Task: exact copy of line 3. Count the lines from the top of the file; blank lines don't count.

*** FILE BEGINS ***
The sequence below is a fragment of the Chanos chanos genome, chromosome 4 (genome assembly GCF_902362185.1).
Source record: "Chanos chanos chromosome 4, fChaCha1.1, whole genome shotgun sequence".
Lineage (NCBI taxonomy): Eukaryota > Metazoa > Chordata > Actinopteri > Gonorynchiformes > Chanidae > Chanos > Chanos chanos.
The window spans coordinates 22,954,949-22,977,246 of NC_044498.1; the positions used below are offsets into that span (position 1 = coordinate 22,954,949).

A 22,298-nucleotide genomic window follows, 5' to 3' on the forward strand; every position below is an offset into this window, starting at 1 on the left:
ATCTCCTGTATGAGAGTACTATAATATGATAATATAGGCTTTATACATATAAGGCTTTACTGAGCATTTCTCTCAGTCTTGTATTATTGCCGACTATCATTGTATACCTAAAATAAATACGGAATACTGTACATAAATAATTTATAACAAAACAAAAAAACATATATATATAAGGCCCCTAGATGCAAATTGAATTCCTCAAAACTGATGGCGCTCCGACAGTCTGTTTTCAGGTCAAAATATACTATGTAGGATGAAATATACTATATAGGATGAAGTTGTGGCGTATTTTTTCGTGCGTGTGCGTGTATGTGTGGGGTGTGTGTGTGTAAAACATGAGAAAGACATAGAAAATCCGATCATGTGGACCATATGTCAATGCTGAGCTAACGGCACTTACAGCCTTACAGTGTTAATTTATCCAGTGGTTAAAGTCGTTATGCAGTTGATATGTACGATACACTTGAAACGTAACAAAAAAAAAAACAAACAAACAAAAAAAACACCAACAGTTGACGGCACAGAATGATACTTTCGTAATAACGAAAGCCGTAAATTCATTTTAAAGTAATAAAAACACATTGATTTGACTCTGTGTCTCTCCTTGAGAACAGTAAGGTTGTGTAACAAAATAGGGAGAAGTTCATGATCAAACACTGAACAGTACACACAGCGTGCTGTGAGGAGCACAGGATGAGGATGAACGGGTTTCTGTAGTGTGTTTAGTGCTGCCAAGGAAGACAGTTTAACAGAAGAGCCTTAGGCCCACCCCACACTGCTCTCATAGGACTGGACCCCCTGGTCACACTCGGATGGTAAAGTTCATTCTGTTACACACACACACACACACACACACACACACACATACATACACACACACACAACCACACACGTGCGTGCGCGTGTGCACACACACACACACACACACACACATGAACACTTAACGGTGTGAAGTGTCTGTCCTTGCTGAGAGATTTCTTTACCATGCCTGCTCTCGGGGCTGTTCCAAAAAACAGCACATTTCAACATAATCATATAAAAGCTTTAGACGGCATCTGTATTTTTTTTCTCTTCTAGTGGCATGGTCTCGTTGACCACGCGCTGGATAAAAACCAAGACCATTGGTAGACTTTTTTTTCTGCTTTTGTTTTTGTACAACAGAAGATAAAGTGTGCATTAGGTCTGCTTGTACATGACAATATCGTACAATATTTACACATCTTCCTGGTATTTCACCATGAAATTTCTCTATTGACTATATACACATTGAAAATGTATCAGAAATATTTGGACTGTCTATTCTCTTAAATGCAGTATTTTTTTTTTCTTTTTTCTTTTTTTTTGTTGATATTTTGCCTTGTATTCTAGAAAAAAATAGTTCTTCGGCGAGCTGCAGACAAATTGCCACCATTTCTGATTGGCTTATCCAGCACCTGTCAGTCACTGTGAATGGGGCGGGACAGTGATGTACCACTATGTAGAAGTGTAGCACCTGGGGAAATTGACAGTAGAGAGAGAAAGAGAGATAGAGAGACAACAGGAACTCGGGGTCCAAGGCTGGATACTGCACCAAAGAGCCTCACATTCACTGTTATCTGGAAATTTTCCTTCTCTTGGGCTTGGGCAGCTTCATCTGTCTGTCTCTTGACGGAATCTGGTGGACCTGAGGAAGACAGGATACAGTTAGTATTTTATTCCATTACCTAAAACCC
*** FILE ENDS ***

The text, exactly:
Lineage (NCBI taxonomy): Eukaryota > Metazoa > Chordata > Actinopteri > Gonorynchiformes > Chanidae > Chanos > Chanos chanos.